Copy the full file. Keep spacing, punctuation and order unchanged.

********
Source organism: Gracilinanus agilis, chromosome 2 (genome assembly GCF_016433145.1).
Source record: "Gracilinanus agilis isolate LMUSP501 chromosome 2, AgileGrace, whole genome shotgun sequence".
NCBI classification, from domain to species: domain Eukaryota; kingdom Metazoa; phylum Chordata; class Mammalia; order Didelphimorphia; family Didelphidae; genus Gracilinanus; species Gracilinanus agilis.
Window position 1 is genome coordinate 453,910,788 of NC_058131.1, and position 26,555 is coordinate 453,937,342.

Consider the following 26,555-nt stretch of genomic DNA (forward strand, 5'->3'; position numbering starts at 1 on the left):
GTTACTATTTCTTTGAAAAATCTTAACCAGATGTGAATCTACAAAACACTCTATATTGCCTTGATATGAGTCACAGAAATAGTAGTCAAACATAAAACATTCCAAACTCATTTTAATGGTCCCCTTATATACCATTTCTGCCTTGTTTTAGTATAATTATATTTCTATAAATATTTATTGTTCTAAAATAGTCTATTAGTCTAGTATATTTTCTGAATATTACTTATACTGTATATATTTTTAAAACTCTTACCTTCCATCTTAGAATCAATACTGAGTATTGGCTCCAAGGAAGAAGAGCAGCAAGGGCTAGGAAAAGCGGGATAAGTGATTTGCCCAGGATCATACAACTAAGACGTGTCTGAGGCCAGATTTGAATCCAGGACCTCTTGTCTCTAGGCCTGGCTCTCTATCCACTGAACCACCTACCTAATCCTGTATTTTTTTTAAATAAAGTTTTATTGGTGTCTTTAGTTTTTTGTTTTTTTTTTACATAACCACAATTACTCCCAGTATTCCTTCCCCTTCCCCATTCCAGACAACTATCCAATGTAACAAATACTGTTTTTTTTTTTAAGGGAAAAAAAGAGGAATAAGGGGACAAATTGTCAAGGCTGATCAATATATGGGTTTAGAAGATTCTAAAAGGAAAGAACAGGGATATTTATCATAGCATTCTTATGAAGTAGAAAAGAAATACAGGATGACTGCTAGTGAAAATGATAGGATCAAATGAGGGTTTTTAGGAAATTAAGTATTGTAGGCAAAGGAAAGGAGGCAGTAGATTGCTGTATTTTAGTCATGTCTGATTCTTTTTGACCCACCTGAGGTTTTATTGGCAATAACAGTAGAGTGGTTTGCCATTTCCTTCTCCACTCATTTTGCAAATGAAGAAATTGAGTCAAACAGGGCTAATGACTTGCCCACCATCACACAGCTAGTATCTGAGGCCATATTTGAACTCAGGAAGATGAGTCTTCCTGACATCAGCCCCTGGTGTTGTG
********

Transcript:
Source organism: Gracilinanus agilis, chromosome 2 (genome assembly GCF_016433145.1).
Source record: "Gracilinanus agilis isolate LMUSP501 chromosome 2, AgileGrace, whole genome shotgun sequence".
NCBI classification, from domain to species: domain Eukaryota; kingdom Metazoa; phylum Chordata; class Mammalia; order Didelphimorphia; family Didelphidae; genus Gracilinanus; species Gracilinanus agilis.
Window position 1 is genome coordinate 453,910,788 of NC_058131.1, and position 26,555 is coordinate 453,937,342.

Consider the following 26,555-nt stretch of genomic DNA (forward strand, 5'->3'; position numbering starts at 1 on the left):
GTTACTATTTCTTTGAAAAATCTTAACCAGATGTGAATCTACAAAACACTCTATATTGCCTTGATATGAGTCACAGAAATAGTAGTCAAACATAAAACATTCCAAACTCATTTTAATGGTCCCCTTATATACCATTTCTGCCTTGTTTTAGTATAATTATATTTCTATAAATATTTATTGTTCTAAAATAGTCTATTAGTCTAGTATATTTTCTGAATATTACTTATACTGTATATATTTTTAAAACTCTTACCTTCCATCTTAGAATCAATACTGAGTATTGGCTCCAAGGAAGAAGAGCAGCAAGGGCTAGGAAAAGCGGGATAAGTGATTTGCCCAGGATCATACAACTAAGACGTGTCTGAGGCCAGATTTGAATCCAGGACCTCTTGTCTCTAGGCCTGGCTCTCTATCCACTGAACCACCTACCTAATCCTGTATTTTTTTTAAATAAAGTTTTATTGGTGTCTTTAGTTTTTTGTTTTTTTTTTACATAACCACAATTACTCCCAGTATTCCTTCCCCTTCCCCATTCCAGACAACTATCCAATGTAACAAATACTGTTTTTTTTTTTAAGGGAAAAAAAGAGGAATAAGGGGACAAATTGTCAAGGCTGATCAATATATGGGTTTAGAAGATTCTAAAAGGAAAGAACAGGGATATTTATCATAGCATTCTTATGAAGTAGAAAAGAAATACAGGATGACTGCTAGTGAAAATGATAGGATCAAATGAGGGTTTTTAGGAAATTAAGTATTGTAGGCAAAGGAAAGGAGGCAGTAGATTGCTGTATTTTAGTCATGTCTGATTCTTTTTGACCCACCTGAGGTTTTATTGGCAATAACAGTAGAGTGGTTTGCCATTTCCTTCTCCACTCATTTTGCAAATGAAGAAATTGAGTCAAACAGGGCTAATGACTTGCCCACCATCACACAGCTAGTATCTGAGGCCATATTTGAACTCAGGAAGATGAGTCTTCCTGACATCAGCCCCTGGTGTTGTG